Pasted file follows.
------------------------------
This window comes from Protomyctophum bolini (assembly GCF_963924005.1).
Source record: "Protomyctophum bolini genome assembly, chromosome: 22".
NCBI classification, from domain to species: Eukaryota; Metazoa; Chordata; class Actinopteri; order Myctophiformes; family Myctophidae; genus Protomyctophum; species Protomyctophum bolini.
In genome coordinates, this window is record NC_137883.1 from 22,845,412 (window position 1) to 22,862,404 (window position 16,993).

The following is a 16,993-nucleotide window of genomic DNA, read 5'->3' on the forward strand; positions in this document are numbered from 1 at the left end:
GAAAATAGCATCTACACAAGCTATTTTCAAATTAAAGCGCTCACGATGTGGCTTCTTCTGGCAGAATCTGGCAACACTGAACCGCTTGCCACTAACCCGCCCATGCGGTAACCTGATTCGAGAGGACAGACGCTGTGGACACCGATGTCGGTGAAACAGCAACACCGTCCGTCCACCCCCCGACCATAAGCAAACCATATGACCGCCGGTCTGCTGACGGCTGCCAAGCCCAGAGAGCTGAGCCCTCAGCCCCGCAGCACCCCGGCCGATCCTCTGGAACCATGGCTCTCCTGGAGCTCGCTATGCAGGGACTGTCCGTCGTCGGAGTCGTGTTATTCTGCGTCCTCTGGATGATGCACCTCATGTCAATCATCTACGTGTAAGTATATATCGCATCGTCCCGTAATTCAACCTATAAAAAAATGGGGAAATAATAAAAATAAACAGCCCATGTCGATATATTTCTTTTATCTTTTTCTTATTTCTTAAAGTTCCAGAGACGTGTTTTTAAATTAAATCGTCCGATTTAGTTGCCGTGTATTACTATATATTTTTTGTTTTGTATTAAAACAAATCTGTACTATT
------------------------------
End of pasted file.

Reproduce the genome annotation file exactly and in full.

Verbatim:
This window comes from Protomyctophum bolini (assembly GCF_963924005.1).
Source record: "Protomyctophum bolini genome assembly, chromosome: 22".
NCBI classification, from domain to species: Eukaryota; Metazoa; Chordata; class Actinopteri; order Myctophiformes; family Myctophidae; genus Protomyctophum; species Protomyctophum bolini.
In genome coordinates, this window is record NC_137883.1 from 22,845,412 (window position 1) to 22,862,404 (window position 16,993).

The following is a 16,993-nucleotide window of genomic DNA, read 5'->3' on the forward strand; positions in this document are numbered from 1 at the left end:
GAAAATAGCATCTACACAAGCTATTTTCAAATTAAAGCGCTCACGATGTGGCTTCTTCTGGCAGAATCTGGCAACACTGAACCGCTTGCCACTAACCCGCCCATGCGGTAACCTGATTCGAGAGGACAGACGCTGTGGACACCGATGTCGGTGAAACAGCAACACCGTCCGTCCACCCCCCGACCATAAGCAAACCATATGACCGCCGGTCTGCTGACGGCTGCCAAGCCCAGAGAGCTGAGCCCTCAGCCCCGCAGCACCCCGGCCGATCCTCTGGAACCATGGCTCTCCTGGAGCTCGCTATGCAGGGACTGTCCGTCGTCGGAGTCGTGTTATTCTGCGTCCTCTGGATGATGCACCTCATGTCAATCATCTACGTGTAAGTATATATCGCATCGTCCCGTAATTCAACCTATAAAAAAATGGGGAAATAATAAAAATAAACAGCCCATGTCGATATATTTCTTTTATCTTTTTCTTATTTCTTAAAGTTCCAGAGACGTGTTTTTAAATTAAATCGTCCGATTTAGTTGCCGTGTATTACTATATATTTTTTGTTTTGTATTAAAACAAATCTGTACTATT